Mushroom Clouds and Mushroom Men is available online at AuthorHouse.com as a physical book or an electronic download for your 8-track player…uh, I mean, Kindle™. The E-book is $4.95, the carbon-footprint paperback is $14.95. The cover is kinda sucky, but the info inside is pure not sucky.

Ishiro Honda

36th Annual Saturn Awards

Posted in Misc. Horror with tags on June 14, 2010 by Drinkin' & Drive-in

Saturn Awards

Now in their 36th year, The Academy of Science Fiction, Fantasy & Horror Films is holding its annual Saturn Awards and have listed their nominees for best blah, blah, blah in the science fiction, fantasy and horror genres. And nowhere is there a category that nominates me for anything. That sucks. The presentation ceremony, which I haven’t been invited to, is being held on June 24th, 2010 in some place called “Burbank.” (That sounds so made up.)

Here’s what films, or “movies” are up for the year’s best…

BEST SCIENCE FICTION FILM
AVATAR (20th Century Fox)
Good flick. Made one trillion dollars at the box office. Will probably smear the competition.

THE BOOK OF ELI (Warner Bros.)
There wasn’t anything remotely science fiction about this movie, so why is it being nominated? Is it because the film takes place in the future? Since when is the future “science fiction”?

KNOWING (Summit Entertainment)
Didn’t see it. But someone’s gotta lose.

MOON (Sony Pictures Classics)
An unusual sci-fi film, smart and different. Why is it here? Because the moon is in it? I thought the moon was pretty much science fact by now.

STAR TREK (Paramount)
Best. Star Trek. Ever. In a fair and just world, this would win. But Avatar made more money, so…

TRANSFORMERS: REVENGE OF THE FALLEN
(Paramount)
That thing sucked future butt. The title says it all.

X-MEN ORIGINS: WOLVERINE (20th Century Fox)
Kick ass movie from start to finish. But was it fiction?

BEST HORROR FILM
THE BOX (Warner Bros.)
Didn’t see it as it did not look like a horror movie to me. I could be wrong. But I rarely am, so…

DRAG ME TO HELL (Universal)
And it did. I thought the exorcism scene was a stand-up comedy routine with projectile vomiting.

FROZEN (Anchor Bay Films)
This was barely released in theaters. They must have someone on the inside workin’ the angles.

THE LAST HOUSE ON THE LEFT (Rogue/Universal)
Nothing even comes close to this knock-out punch. Best of this and any batch that dares calls itself horror.

THE TWILIGHT SAGA: NEW MOON (Summit Entertainment)
Horror? Really?

ZOMBIELAND (Sony)
The first 10 minutes were better than most of the entire zombie movies made in the last several years.

BEST FANTASY FILM
HARRY POTTER AND THE HALF-BLOOD PRINCE
(Warner Bros.)
The darkest Potter yet. Not the best, but certainly in the Top 7.

THE LOVELY BONES (Paramount)
Brilliant, grim, tense, surreal. These bones are definitely lovely. This better win.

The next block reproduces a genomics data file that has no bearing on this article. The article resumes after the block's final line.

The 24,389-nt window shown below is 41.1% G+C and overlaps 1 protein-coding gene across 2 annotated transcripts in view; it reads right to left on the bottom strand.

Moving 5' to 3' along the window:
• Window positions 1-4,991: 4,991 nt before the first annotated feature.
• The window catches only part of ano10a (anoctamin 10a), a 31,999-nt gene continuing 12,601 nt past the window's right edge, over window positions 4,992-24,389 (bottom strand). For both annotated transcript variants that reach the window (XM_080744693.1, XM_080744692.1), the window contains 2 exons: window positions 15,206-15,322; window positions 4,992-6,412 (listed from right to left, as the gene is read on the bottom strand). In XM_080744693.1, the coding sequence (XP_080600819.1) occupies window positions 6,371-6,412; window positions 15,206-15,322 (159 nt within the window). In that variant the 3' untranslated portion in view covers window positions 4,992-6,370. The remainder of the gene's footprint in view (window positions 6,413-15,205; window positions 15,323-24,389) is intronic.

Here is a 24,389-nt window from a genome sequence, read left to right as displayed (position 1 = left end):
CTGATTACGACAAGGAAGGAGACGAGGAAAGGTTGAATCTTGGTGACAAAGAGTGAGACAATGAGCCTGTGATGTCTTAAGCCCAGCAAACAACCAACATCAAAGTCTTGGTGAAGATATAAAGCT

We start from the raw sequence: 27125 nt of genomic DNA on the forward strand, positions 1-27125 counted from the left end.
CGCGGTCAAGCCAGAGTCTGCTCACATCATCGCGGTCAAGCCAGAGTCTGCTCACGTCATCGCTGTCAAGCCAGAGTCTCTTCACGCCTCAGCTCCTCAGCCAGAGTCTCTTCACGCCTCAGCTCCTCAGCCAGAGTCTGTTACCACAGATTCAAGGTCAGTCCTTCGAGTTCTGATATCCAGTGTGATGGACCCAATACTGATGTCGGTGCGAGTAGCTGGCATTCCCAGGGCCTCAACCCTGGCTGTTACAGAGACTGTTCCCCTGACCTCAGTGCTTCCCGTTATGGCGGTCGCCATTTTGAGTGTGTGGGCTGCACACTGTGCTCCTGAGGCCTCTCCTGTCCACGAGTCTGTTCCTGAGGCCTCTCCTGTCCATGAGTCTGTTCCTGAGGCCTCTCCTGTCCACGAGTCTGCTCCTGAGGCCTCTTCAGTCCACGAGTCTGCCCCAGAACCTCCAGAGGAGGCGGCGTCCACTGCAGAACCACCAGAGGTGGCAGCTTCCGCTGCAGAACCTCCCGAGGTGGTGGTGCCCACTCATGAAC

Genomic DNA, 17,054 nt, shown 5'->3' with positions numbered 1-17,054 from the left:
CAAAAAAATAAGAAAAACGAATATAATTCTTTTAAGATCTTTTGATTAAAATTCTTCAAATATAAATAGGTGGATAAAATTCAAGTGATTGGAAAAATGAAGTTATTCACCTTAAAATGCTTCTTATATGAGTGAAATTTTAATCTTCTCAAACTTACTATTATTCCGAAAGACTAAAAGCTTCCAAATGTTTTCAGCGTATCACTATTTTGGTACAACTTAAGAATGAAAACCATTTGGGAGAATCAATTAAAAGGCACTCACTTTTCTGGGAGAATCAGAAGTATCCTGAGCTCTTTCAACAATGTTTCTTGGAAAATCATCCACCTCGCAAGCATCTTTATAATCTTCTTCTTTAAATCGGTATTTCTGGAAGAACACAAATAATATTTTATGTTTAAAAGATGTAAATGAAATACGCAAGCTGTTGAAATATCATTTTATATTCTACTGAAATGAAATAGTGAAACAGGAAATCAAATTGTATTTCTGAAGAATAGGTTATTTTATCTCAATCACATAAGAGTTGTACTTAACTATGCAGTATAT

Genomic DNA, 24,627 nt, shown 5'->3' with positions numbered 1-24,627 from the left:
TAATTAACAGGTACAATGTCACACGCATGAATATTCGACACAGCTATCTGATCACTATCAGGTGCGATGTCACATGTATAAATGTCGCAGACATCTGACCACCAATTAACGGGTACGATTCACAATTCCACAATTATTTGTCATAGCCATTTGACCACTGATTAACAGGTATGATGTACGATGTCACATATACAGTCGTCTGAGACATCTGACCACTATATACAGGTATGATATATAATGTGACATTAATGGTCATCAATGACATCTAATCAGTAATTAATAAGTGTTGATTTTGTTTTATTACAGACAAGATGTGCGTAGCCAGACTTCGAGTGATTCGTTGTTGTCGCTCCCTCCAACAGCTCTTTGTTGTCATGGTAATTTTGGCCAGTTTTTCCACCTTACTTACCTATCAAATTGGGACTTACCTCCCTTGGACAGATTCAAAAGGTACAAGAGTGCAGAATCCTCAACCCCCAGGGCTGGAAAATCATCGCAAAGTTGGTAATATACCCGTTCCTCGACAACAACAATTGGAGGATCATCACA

THE TIME TRAVELER’S WIFE (Warner Bros.)
Didn’t see it. I tried, but had the wrong day in time.

WATCHMEN (Warner Bros.)
I didn’t realize Watchmen was fantasy. While it had to be one of the more confusing movies of last year, its probably better served in science fiction.

WHERE THE WILD THINGS ARE (Warner Bros.)
Gimme a break.

There’s more categories and filler crap, but these are pretty much the high notes. If you count some of the nominees as being as such. I don’t. But then, that’s why I’m not on the nominating committee. If I was, there’d be no way in hell that dumbass Twilight series would make it through the front door.

Saturn Awards. Hmppf. They should call it Uranus Awards.

Monster Maker

Posted in Giant Monsters with tags on June 13, 2010 by Drinkin' & Drive-in

Monster Maker

BILL GUDMUNDSON makes monsters. Unlike his contemporaries (I’m looking at you, Victor Frankenstein), Bill prefers to make his monsters out of resin instead of cadaver flesh. Not only is resin more durable, it doesn’t stink if left out in the sun.

After watching Destroy All Monsters (1968), a giant monster fest featuring Japan’s biggest hitters, from Godzilla to Mothra, Bill, only 9 years old at the time, was forever changed. Thus began a lifelong journey to recreate these magnificent building mashers in model form. On his modest website you’ll see incredibly detailed hand-sculpted models of dai kaiju (giant monsters) of everything from Godzilla, to more obscure G-foes as Gaborah, King Seesar, Titanosurus, and Hedorah (aka, The Smog Monster, shown above.)

His painstaking detailing is astonishing, replicating every nuance, from pitted scales to semi-transparent fins. Says Bill, “For my first ‘man in a suit’ monster, I went with one of my favorites. Titanosaurus has always been under-represented in model form, and there were never any 30 cm sized kits. When Billikin came out with their beautiful MechaGodzilla II kit, I knew that I had to make a Titanosaurus to go with it. Despite being such an early sculpt, I’m still very happy with it. Making all of the individual scales was a pain, but I had a lot of fun making it look like a rubber suit.”